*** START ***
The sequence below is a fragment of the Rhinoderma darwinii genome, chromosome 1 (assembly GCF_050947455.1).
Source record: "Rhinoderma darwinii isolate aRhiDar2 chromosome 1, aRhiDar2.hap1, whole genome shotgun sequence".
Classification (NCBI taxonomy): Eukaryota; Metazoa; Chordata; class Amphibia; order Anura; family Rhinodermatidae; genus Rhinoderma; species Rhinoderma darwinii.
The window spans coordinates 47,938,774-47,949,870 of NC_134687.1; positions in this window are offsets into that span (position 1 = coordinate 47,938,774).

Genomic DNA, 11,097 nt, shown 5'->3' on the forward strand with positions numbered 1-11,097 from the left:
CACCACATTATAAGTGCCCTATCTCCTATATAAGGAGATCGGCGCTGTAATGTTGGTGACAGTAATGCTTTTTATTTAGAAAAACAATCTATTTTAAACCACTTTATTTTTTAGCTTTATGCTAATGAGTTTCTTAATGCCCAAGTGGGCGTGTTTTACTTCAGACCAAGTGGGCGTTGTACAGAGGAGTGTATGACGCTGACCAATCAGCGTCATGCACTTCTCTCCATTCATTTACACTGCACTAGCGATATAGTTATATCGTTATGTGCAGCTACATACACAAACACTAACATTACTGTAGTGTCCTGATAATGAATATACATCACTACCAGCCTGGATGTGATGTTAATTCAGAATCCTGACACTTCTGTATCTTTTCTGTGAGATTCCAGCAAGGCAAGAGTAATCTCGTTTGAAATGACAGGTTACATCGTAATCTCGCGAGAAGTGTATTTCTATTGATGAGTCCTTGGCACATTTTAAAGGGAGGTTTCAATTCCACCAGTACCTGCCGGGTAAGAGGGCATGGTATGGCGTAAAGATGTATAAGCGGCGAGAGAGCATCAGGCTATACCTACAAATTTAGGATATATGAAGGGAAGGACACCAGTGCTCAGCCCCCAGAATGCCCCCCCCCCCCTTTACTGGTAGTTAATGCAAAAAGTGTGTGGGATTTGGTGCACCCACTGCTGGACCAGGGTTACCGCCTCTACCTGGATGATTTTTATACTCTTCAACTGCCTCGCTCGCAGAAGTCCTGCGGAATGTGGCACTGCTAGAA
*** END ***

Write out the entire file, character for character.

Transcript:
The sequence below is a fragment of the Rhinoderma darwinii genome, chromosome 1 (assembly GCF_050947455.1).
Source record: "Rhinoderma darwinii isolate aRhiDar2 chromosome 1, aRhiDar2.hap1, whole genome shotgun sequence".
Classification (NCBI taxonomy): Eukaryota; Metazoa; Chordata; class Amphibia; order Anura; family Rhinodermatidae; genus Rhinoderma; species Rhinoderma darwinii.
The window spans coordinates 47,938,774-47,949,870 of NC_134687.1; positions in this window are offsets into that span (position 1 = coordinate 47,938,774).

Genomic DNA, 11,097 nt, shown 5'->3' on the forward strand with positions numbered 1-11,097 from the left:
CACCACATTATAAGTGCCCTATCTCCTATATAAGGAGATCGGCGCTGTAATGTTGGTGACAGTAATGCTTTTTATTTAGAAAAACAATCTATTTTAAACCACTTTATTTTTTAGCTTTATGCTAATGAGTTTCTTAATGCCCAAGTGGGCGTGTTTTACTTCAGACCAAGTGGGCGTTGTACAGAGGAGTGTATGACGCTGACCAATCAGCGTCATGCACTTCTCTCCATTCATTTACACTGCACTAGCGATATAGTTATATCGTTATGTGCAGCTACATACACAAACACTAACATTACTGTAGTGTCCTGATAATGAATATACATCACTACCAGCCTGGATGTGATGTTAATTCAGAATCCTGACACTTCTGTATCTTTTCTGTGAGATTCCAGCAAGGCAAGAGTAATCTCGTTTGAAATGACAGGTTACATCGTAATCTCGCGAGAAGTGTATTTCTATTGATGAGTCCTTGGCACATTTTAAAGGGAGGTTTCAATTCCACCAGTACCTGCCGGGTAAGAGGGCATGGTATGGCGTAAAGATGTATAAGCGGCGAGAGAGCATCAGGCTATACCTACAAATTTAGGATATATGAAGGGAAGGACACCAGTGCTCAGCCCCCAGAATGCCCCCCCCCCCCTTTACTGGTAGTTAATGCAAAAAGTGTGTGGGATTTGGTGCACCCACTGCTGGACCAGGGTTACCGCCTCTACCTGGATGATTTTTATACTCTTCAACTGCCTCGCTCGCAGAAGTCCTGCGGAATGTGGCACTGCTAGAA